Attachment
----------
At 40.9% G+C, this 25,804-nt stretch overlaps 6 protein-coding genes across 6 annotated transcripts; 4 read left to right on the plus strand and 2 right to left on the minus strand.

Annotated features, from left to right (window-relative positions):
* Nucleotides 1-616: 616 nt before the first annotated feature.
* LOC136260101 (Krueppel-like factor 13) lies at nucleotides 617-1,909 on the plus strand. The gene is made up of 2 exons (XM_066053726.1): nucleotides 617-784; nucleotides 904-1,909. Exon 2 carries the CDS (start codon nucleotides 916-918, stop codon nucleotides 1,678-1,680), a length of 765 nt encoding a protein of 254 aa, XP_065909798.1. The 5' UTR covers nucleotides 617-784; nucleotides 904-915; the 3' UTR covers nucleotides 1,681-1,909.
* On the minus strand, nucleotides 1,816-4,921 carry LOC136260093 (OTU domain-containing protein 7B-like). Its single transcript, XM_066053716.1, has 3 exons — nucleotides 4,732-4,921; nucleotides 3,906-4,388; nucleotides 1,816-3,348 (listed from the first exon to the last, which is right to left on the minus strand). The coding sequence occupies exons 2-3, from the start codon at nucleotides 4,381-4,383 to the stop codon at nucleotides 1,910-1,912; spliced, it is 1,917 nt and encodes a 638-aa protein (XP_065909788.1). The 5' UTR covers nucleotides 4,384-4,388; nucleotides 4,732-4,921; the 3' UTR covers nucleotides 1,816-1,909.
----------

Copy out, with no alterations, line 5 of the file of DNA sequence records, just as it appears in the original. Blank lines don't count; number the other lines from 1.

* On the minus strand, nucleotides 1,816-4,921 carry LOC136260093 (OTU domain-containing protein 7B-like). Its single transcript, XM_066053716.1, has 3 exons — nucleotides 4,732-4,921; nucleotides 3,906-4,388; nucleotides 1,816-3,348 (listed from the first exon to the last, which is right to left on the minus strand). The coding sequence occupies exons 2-3, from the start codon at nucleotides 4,381-4,383 to the stop codon at nucleotides 1,910-1,912; spliced, it is 1,917 nt and encodes a 638-aa protein (XP_065909788.1). The 5' UTR covers nucleotides 4,384-4,388; nucleotides 4,732-4,921; the 3' UTR covers nucleotides 1,816-1,909.